According to British writer and podcast host Hussein Kesvani, Breitbart UK editor Raheem Kassam is a short fellow (around five feet) who doesn't look very good on camera. That’s not a very nice thing to say, but Kesvani self-deprecatingly adds that he shares those traits with his fellow Brit of “east African Asian Muslim heritage.” The physical similarities are so remarkable that Kesvani claims he was called a “UKIP cunt” the last time he was in Westminster, which may or may not have happened, given that he was trying to have some fun at Kassam’s expense in his recent Vice article, What Happened When I Trolled an Alt Right Hero.
Kesvani, who describes himself as a Muslim who spends too much time on Twitter, was attempting some satire against someone on the opposite side of the political spectrum. He writes about the dark side of Twitter that he's experienced as a Muslim, but knows that other minorities get it too. As he put it, “And if you're not a straight white guy, a Trump supporting bot or a brand, you'll probably have experienced the darker, more vindictive side of Twitter.” The implication is that these two groups are both immune from abuse and the only ones abusing others on Twitter.
Playing the victim like that is aimed at the “home team” crowd that’ll reflexively accept your blanket statements. In fact, a study by London-based Demos, an independent, cross-party think tank, revealed that about half of the tweets containing the words “slut” and “whore” came from women. A Pew Research Center study found that 13 percent of female respondents and 11 percent of male respondents said they’d been harassed or stalked online. Nobody is immune from Twitter abuse.
Kesvani has no idea what he's talking about on this matter. Kesvani calls Kassam an “alt-right hero,” and the graphic at the top of the article is “Pepe the Frog,” a cartoon character that's become a symbol of the alt-right. While it's true that Breitbart has given a voice to the alt-right, it's not a fair assessment to suggest that everyone at that outlet is a member of the alt-right holding white nationalist views. Kassam denies he's part of the alt-right, labeling himself a “conservative.” Indeed, people with his skin color have no place in the ethno-nationalist paradise the alt-right envisions.
Kesvani worked at the U.K.-based Islam Channel, which was censured by Ofcom (the British version of the FCC) for allowing presenters to advocate marital rape and domestic abuse. A presenter said during one program, "It shouldn't be such a big problem where the man feels he has to force himself upon the woman.” On another show, the speaker told a viewer calling in, “In Islam we have no right to hit the woman in a way that damages her eye or damages her tooth or damages her face or makes her ugly,” before discussing other ways to physically intimidate a woman. And then there're the advertisements for DVDs of radical al-Qaeda cleric Anwar al-Awlaki's sermons that Islam Channel used to run. Kesvani only spent two weeks there, by his account.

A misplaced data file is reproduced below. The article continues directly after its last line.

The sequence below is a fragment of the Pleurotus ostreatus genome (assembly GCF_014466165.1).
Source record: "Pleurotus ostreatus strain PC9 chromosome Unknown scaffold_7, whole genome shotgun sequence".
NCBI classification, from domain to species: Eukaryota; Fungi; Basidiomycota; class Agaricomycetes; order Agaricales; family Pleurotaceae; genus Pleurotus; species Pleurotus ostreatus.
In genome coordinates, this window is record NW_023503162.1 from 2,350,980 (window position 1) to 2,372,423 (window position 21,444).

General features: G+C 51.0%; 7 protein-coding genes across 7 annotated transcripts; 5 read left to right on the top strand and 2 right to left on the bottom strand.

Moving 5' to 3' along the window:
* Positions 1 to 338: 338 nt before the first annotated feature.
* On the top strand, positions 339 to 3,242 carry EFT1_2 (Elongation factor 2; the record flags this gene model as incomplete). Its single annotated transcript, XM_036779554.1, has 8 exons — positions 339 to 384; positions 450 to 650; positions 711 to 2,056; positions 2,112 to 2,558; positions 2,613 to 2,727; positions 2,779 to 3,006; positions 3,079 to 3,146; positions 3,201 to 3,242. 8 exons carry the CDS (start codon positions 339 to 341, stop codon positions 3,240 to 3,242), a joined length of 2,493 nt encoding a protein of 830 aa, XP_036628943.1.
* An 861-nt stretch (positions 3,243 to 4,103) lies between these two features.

Kassam is a member of the U.K.’s Eurosceptic, right-wing populist political party UKIP. Kesvani doesn't think this is appropriate for a dark-skinned ex-Muslim, so he trolled him with tweets that looked like race-baiting, something progressives like Kesvani supposedly don't engage in. Kassam pushed back. Kesvani writes that, “His shit tweets were favourited by more anonymous Pepe avatars than usual.” Presumably, all the people liking Kesvani’s tweets were paragons of virtue, although that's left to the reader’s imagination. Anyway, you don't get to bait someone and then call their response “shit tweets.” You're the shit tweeter, so at least own up to it.
Kassam eventually blocked Kesvani, perhaps tiring of Kesvani’s acolytes bombarding his Twitter mentions. The writer, without having even attempted a rational conversation, ludicrously concludes by stating that their interaction illustrates that Twitter isn't a place for rational conversation. As he self-pityingly puts it, “Anyone who tries to take on... alt-right trolls through reasonable discussion is likely to fail, buried under a thousand anonymous avatars calling you a cuck.”
“A thousand” of Kassam’s alt-right soldiers called Kesvani a cuck? Doubtful, but so what if it's true? Troll someone online without attempting an actual debate and that might happen. Cheap and dishonest “journalism” like this amounts to nothing more than a ploy to get attention. If you're going to do it, at least try to be clever. Also, don’t whine. It makes you look like a cuck.